Adeler’s patience and persistence has the project on its way.

The Great Falls Grange Project is scheduled to hold its first Board of Directors meeting on Sept. 15.

“This is going to be incredible,” said Adeler. He said that ever since he came to Great Falls it has been his dream that Great Falls Village would “find its heart in not only the fact of having a place to meet face to face, but also in the process of achieving that feat.”

Board members of the Grange Falls Grange Project plan to call Foust on Sept. 16, 2016 to arrange the exact time they will present their proposal.

“I can’t wait to see it,” said Foust.

Coalition of Eleven for the Grange

Eleven Great Falls community groups share a vision for community control of Grange.

Great Falls Optimists Club

See www.optimist.org/ClubDetail.cfm?club=16080

Optimist International is a worldwide volunteer organization made up of more than 2,500 local Clubs whose members work each day to make the future brighter by bringing out the best in children, in their communities, and in themselves. Currently, the Great Falls Optimist Club meets at the Great Falls Library on the first Thursday of each Month at 6:30 -8:30 pm

Great Falls Historical Society

See www.gfhs.org/

The Great Falls Historical Society will celebrate its 40th anniversary in 2017. The organization was organized in 1977 to promote community spirit by bringing the past into the present through: monthly programs on local history, preservation advocacy to protect historic structures in Great Falls, programs, contests and awards for students, publication of historical essays, collection and preservation of historic artifacts and photographs of Great Falls, oral history interviews of current and earlier residents, genealogical research, tours of historic site, and its newsletter, the Chronicler.

Great Falls Community Farmers Market


The Great Falls Community Farmer’s Market provides the residents of Great Falls with a community farmers market year round. The market is a “producer-only” market, and only vendors who grow, cultivate, produce or make their products may sell at the market.

During the summer, the market is located at 778 Walker Road Parking Lot, next to Wells Fargo Bank. In the winter, the Farmers Market will take place in the Great Falls Grange.

Great Falls Citizens Association

See www.gfca.org

Since 1968, the Great Falls Citizens Association has worked on behalf of the citizens of Great Falls to protect, defend and improve the quality of life in the Great Falls community.

According to Great Falls Citizens Association:

“Since Great Falls is not legally a city, we lack a town government to represent our local interests. GFCA acts in an unofficial capacity to represent the voices of the citizens of Great Falls. On Great Falls issues, no other organization has GFCA's influence with elected leaders at the County and State level, or is as respected by them.”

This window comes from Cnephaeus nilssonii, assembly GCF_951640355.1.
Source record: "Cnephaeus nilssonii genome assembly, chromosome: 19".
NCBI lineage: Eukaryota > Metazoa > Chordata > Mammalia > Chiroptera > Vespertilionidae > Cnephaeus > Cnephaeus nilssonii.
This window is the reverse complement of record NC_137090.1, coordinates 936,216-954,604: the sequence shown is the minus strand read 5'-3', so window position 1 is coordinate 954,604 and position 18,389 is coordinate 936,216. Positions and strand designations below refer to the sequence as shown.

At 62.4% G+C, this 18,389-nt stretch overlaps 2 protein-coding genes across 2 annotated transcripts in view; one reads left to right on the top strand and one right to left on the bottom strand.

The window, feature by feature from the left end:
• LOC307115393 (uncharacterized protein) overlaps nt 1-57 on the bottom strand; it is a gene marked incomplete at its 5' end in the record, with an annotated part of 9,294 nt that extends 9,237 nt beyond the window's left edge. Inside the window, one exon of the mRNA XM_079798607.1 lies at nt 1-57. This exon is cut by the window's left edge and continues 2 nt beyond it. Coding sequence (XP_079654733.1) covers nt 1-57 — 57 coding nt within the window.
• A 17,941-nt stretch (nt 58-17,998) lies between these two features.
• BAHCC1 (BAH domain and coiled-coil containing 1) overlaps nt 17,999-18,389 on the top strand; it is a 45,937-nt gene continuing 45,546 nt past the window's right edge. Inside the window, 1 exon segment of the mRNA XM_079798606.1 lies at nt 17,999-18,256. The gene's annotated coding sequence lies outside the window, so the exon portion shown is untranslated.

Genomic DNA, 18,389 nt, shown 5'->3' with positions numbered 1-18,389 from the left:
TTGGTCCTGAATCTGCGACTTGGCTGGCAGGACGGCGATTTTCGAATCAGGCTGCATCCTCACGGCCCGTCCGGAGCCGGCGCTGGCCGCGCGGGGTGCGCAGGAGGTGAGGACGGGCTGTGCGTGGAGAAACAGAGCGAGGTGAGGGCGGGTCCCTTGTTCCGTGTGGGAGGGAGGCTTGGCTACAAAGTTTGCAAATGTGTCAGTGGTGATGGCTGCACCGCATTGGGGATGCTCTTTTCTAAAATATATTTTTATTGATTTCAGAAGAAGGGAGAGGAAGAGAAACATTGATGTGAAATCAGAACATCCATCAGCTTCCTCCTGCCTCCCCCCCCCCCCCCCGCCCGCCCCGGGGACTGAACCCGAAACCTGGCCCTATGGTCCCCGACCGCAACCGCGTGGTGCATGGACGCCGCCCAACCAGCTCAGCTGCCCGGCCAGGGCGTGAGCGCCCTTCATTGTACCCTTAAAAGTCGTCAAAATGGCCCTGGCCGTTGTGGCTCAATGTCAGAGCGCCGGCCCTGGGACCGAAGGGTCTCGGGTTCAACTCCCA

Committees include: land use and zoning; environment, parks and trails; long range planning and development; communication and outreach; transportation; membership; nominations; trails; and groundwater contamination.

Amadeus Concerts

See www.amadeusconcerts.com

The Amadeus Concerts, Inc. began in 1980 as the Great Falls Music Society. The mission of Amadeus Concerts included delivering fine music to local communities and music education and outreach for all ages. The board continues to be dedicated to maintaining affordable admission and encourages attendance by families and seniors.

Arts of Great Falls

See www.greatfallsart.org

756 Walker Road

The Arts of Great Falls has a mission is to expand opportunities for art education, expression and professional development in the Great Falls community, and to network with other individuals and organizations that share these goals. Founded in 2007, GFFFTA changed its name to The Arts of Great Falls in 2014 and expanded the mission to include all arts including visual, performing arts and literary arts. In May 2015, the foundation moved to new space in the Village Centre of Great Falls on the Green.

Great Falls Studios


P.O. Box 566, 10001 Georgetown Pike

Great Falls Studios was founded in May 2003 and promotes the artistic endeavors of Great Falls artists through its network of continuous communication among the members, its contact with other community organizations, its several annual exhibitions, and other events in the community. Great Falls Studios seeks to increase the opportunities for experiencing art in the Great Falls community and to support other community organizations.

Great Falls Friends and Neighbors

See www.gffnva.org/

The foundation for Great Falls Friends and Neighbors [GFFN] is a result of a 2011 merger of two local women's clubs, the Great Falls Woman's Club and Newcomers of Great Falls. The Great Falls Woman's Club was founded in 1980 and Newcomers of Great Falls was founded in 1982. The purpose of GFFN is to establish and foster an atmosphere in which new and current members can develop new friendships and community contacts through social, cultural, civic, and philanthropic activities.

Turner Farm Events

See www.turnerfarmevents.org/

Great Falls Business and Professional Association Great Falls Senior Citizens See /www.gfseniors.org/